[¶27] A nonregistered offender within any of the three categories added in 1995 would not have been advised by any North Dakota judge of the duty to register. Those offenders on probation or parole would have already been sentenced. Offenders convicted in other states would not have been advised by judges in those states about North Dakota's registration requirements. An offender like Burr could not have been told of the duty to register, because he had no duty until August 1, 1995. Unlike Breiner, James Burr registered as an offender instead of attempting to withdraw his plea of guilty to the crime of sexual imposition. That conviction stands, and the criminal conduct he is charged with in this case is failing to comply with registration provisions in light of the earlier conviction.
[¶28] Because Breiner was a plurality not on point, this Court's ruling regarding the remedial or punitive nature of N.D.C.C. § 12.1-32-15(3) is inconclusive. The plurality analysis in Breiner focused on the district court's failure to notify Breiner, before he pled guilty, that he had to register as a sex offender. To the extent Breiner is inconsistent with this opinion, it is expressly overruled.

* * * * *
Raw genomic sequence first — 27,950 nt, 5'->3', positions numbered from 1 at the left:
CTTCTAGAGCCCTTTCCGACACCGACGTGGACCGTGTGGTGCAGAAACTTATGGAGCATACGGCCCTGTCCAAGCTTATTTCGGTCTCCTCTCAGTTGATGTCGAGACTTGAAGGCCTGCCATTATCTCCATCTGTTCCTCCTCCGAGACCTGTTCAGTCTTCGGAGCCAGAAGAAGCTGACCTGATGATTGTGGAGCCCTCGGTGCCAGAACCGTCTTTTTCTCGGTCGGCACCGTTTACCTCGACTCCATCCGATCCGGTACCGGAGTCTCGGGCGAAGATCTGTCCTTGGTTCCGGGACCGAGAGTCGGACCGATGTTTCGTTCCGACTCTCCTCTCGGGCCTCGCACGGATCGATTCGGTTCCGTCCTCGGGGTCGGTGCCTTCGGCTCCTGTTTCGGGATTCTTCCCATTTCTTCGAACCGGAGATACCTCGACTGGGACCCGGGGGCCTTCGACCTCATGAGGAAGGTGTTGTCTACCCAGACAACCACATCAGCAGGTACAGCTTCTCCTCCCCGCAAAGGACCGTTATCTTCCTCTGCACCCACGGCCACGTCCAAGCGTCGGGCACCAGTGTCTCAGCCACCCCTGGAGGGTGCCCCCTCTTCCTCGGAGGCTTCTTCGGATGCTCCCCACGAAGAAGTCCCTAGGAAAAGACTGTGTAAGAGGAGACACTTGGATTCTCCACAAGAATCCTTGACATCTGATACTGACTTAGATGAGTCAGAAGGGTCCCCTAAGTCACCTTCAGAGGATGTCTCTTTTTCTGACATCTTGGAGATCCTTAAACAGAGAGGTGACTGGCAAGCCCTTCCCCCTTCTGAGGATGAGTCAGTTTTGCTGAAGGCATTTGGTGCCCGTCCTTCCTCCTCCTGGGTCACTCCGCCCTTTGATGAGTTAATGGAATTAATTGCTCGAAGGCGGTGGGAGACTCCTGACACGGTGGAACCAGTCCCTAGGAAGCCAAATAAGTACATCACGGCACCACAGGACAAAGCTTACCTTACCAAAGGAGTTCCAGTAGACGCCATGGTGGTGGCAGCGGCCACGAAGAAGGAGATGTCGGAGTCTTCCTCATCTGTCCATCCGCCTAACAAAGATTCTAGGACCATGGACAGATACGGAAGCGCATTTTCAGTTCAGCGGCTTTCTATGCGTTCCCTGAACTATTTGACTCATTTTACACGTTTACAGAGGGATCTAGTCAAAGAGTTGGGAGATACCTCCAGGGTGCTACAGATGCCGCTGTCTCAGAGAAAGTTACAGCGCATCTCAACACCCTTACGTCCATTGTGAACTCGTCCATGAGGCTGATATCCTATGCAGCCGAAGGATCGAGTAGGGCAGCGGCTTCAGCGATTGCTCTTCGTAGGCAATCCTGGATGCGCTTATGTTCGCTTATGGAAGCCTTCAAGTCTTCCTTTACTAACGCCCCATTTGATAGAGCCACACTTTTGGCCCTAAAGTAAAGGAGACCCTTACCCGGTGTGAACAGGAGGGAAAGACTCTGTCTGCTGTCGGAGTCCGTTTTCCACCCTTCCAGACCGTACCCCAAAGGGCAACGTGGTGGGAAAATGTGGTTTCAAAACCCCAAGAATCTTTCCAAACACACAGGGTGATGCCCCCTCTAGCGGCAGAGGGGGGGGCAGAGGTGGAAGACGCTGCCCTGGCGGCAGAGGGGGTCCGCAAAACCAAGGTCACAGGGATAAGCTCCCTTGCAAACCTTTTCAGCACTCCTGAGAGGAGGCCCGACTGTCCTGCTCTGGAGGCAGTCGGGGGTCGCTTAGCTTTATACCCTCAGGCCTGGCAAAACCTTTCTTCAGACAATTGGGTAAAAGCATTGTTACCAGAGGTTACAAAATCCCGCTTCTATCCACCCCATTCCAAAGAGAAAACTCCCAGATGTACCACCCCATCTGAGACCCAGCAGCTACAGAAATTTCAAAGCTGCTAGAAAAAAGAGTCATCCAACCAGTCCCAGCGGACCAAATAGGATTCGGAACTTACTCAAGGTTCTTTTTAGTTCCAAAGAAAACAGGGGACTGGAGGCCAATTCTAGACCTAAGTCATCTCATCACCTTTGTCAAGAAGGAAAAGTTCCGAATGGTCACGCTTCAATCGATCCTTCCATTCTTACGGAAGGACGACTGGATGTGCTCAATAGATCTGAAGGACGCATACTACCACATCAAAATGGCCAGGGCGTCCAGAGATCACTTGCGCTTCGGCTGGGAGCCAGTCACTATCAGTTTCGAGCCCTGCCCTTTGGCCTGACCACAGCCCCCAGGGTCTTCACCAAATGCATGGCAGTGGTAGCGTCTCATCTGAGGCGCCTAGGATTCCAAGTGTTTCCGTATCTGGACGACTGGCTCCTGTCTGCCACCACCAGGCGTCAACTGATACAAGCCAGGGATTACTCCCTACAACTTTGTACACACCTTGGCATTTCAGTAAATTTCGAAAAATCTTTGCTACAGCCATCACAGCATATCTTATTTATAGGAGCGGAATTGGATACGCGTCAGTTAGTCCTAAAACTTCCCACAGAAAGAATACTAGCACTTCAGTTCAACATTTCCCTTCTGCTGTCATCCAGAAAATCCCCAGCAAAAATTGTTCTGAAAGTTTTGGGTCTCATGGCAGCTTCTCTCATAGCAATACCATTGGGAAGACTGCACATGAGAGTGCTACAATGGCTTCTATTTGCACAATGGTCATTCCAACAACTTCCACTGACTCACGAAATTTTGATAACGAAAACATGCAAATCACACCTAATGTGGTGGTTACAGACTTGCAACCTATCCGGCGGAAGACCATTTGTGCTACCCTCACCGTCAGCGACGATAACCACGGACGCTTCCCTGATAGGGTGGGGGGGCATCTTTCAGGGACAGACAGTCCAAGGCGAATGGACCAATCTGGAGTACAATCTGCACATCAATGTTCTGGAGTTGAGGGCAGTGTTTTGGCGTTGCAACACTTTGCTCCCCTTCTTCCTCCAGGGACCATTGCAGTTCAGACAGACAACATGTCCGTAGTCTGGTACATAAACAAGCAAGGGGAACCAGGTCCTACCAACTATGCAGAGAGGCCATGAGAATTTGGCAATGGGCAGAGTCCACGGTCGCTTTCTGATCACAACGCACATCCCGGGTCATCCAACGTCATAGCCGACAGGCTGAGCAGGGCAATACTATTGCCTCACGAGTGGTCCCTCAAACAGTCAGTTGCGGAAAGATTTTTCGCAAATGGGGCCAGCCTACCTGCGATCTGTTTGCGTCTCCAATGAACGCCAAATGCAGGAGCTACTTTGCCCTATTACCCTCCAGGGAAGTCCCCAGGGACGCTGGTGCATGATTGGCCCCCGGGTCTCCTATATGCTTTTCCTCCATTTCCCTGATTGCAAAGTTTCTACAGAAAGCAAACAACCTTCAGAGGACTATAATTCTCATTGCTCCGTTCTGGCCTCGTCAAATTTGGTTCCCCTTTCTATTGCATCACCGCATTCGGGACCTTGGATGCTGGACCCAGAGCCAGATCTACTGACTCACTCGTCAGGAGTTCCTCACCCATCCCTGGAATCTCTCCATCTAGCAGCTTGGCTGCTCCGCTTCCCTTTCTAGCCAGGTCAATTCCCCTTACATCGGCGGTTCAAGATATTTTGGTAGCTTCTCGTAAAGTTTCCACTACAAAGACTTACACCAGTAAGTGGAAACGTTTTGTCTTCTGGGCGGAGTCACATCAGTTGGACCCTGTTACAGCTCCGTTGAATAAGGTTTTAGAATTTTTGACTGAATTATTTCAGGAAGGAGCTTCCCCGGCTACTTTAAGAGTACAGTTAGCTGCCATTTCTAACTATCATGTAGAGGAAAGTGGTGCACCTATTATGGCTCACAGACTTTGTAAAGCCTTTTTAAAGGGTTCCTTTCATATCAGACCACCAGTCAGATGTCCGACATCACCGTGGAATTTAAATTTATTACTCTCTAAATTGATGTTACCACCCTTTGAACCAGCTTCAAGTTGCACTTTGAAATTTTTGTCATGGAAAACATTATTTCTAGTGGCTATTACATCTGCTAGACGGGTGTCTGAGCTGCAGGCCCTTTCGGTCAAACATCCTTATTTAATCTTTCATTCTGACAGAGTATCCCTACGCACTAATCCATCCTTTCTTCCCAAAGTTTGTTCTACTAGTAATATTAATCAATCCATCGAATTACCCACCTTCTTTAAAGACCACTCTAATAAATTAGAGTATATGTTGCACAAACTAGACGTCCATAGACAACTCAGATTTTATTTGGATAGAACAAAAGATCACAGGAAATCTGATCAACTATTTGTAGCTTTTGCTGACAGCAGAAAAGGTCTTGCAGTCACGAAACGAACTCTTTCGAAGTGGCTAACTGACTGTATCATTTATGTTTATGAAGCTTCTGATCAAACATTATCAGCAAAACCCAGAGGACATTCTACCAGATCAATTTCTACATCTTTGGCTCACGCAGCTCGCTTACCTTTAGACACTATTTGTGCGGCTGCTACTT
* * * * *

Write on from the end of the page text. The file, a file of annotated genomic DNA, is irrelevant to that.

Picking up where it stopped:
[¶29] Although at ¶ 39 the dissent says it would hold the "application to Burr of subsections 3(c) [the registration requirement] and 11 [the dissemination provision] violates both ex post facto clauses," at ¶ 69 the dissent says, "I agree with the majority that the registration requirements of N.D.C.C. § 12.1-32-15 do not implicate ex post facto concerns." The defendant was charged only with violating the registration requirements. The defendant moved the district court "to find N.D.C.C. § 12.1-32-15(3)(c) unconstitutional as an ex post facto provision." The district court ruled against the defendant on that motion. The defendant entered a conditional plea of guilty. Under N.D.R.Crim.P. 11(a)(2), a conditional guilty plea preserves only "the right, on appeal from the judgment, to review of the adverse determination of any special pretrial motion." As we explained in State v. Kraft, 539 N.W.2d 56, 58 (N.D. 1995):
Persons who voluntarily plead guilty to an offense waive their right to challenge on appeal nonjurisdictional defects that occur before the entry of the guilty plea, including alleged violations of constitutional rights. State v. Slapnicka, 376 N.W.2d 33 (N.D. 1985); see Tollett v. Henderson, 411 U.S. 258, 93 S. Ct. 1602, 36 L.Ed. 2d 235 (1973). Under Rule 11(a)(2), NDRCrimP, a defendant may preserve the right to appeal "the adverse determination of any specified pretrial motion." A defendant who enters a conditional plea agreement, but fails to preserve issues for review in the agreement, cannot raise those issues on appeal. See United States v. Ramos, 961 F.2d 1003 (1st Cir. 1992); United States v. Ryan, 894 F.2d 355 (10th Cir. 1990).
Burr preserved only the registration requirement issue. All other issues were waived.